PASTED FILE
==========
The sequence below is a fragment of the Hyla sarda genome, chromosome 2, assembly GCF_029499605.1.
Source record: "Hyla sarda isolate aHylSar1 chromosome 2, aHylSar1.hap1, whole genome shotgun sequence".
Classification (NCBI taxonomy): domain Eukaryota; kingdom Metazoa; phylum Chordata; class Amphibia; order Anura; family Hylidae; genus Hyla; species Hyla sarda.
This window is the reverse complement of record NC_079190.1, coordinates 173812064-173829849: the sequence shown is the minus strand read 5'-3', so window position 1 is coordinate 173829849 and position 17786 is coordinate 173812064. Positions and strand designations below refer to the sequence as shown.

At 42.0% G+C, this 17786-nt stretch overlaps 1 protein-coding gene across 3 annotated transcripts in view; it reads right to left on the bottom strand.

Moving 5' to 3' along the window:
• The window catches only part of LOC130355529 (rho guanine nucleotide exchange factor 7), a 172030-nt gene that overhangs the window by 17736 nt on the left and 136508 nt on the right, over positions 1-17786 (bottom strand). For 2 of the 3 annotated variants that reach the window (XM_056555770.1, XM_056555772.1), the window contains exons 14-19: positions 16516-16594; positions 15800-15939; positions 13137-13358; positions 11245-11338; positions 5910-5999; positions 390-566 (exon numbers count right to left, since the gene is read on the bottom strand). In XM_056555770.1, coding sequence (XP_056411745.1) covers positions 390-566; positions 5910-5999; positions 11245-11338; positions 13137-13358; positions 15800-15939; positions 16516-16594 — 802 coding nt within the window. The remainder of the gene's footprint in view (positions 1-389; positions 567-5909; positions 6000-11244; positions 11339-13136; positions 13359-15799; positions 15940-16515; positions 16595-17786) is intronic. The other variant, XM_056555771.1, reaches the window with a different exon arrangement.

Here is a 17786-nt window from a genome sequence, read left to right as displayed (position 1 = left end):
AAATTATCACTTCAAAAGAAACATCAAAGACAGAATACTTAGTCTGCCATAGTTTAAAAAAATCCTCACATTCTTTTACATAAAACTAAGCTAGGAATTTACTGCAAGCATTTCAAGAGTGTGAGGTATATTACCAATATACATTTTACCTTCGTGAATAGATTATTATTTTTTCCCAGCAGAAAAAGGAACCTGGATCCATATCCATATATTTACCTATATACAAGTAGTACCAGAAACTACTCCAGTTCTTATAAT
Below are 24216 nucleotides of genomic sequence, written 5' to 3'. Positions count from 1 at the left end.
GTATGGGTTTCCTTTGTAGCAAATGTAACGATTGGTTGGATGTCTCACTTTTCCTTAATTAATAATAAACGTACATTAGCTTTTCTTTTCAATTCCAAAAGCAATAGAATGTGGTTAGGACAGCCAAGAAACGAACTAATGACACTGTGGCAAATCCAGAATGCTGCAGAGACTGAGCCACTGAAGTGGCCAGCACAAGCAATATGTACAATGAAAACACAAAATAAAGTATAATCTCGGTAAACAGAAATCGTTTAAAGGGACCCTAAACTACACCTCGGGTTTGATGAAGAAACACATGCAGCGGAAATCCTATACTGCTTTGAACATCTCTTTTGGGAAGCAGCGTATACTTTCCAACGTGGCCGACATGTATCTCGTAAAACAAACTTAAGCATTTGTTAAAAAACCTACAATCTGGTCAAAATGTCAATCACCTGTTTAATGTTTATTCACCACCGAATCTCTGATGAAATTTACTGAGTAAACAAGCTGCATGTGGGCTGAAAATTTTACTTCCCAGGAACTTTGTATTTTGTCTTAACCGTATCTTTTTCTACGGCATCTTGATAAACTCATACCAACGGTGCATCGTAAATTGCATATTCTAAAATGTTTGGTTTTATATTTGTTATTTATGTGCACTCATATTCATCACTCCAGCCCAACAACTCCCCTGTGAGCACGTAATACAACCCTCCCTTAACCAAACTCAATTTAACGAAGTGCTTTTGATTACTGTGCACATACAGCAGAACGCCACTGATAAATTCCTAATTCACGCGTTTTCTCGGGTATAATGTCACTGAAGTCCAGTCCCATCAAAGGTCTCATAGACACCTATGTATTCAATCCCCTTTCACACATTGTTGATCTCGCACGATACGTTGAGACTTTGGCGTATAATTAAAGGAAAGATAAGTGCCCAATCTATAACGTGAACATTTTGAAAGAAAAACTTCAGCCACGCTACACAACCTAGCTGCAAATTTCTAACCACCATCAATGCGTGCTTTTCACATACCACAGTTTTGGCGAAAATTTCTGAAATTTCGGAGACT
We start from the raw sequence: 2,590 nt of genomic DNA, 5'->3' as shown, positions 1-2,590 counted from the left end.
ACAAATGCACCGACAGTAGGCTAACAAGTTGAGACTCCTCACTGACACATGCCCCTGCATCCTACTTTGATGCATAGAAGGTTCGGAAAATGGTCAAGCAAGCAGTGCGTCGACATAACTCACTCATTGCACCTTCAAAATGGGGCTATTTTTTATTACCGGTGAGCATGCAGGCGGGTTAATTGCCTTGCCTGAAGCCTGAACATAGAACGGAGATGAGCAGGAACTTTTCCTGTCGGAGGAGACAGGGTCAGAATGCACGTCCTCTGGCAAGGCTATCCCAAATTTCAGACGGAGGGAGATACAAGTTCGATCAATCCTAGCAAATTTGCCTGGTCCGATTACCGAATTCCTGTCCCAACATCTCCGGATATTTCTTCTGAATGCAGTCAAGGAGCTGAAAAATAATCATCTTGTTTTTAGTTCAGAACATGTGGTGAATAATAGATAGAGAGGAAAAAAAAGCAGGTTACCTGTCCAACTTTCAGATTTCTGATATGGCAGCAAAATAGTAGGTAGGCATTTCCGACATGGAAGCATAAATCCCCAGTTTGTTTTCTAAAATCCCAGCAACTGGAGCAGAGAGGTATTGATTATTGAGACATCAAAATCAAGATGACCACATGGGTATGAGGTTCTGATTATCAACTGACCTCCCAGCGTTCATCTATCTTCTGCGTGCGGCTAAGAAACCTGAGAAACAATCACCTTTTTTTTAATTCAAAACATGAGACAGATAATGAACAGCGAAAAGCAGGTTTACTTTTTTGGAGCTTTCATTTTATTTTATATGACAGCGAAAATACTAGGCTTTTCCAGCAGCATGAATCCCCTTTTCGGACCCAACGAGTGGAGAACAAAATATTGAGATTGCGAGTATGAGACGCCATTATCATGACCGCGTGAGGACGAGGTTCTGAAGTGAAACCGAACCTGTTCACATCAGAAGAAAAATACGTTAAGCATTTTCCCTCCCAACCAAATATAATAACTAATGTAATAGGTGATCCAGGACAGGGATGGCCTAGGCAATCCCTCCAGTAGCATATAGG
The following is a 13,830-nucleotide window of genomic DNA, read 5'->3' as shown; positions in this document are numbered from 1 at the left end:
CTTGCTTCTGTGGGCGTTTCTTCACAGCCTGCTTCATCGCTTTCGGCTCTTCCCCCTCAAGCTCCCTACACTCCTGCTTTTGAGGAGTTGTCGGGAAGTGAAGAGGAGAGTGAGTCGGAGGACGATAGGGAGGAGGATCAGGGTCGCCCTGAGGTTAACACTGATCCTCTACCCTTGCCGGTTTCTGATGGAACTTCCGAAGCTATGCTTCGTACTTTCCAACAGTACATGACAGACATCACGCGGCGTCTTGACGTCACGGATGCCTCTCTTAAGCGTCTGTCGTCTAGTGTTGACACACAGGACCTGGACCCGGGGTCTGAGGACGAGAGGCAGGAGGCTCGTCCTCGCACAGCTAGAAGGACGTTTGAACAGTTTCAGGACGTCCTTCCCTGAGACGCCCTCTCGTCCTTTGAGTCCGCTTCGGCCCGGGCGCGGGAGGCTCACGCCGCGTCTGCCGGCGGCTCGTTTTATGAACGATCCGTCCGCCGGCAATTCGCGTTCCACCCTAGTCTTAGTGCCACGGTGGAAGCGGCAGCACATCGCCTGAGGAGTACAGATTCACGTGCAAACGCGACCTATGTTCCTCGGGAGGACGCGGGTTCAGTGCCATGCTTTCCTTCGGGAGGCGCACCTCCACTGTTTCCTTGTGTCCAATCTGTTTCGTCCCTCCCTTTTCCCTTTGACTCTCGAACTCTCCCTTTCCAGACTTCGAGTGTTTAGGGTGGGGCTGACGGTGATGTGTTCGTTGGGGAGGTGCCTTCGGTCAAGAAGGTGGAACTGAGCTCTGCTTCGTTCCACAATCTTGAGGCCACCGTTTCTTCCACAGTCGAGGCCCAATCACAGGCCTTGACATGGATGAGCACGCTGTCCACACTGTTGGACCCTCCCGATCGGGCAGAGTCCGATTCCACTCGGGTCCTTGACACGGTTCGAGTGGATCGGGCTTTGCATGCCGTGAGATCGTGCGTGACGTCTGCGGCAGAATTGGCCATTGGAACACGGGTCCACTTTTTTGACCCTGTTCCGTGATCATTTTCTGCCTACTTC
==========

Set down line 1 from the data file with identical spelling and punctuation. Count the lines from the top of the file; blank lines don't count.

The sequence below is a fragment of the Hyla sarda genome, chromosome 2, assembly GCF_029499605.1.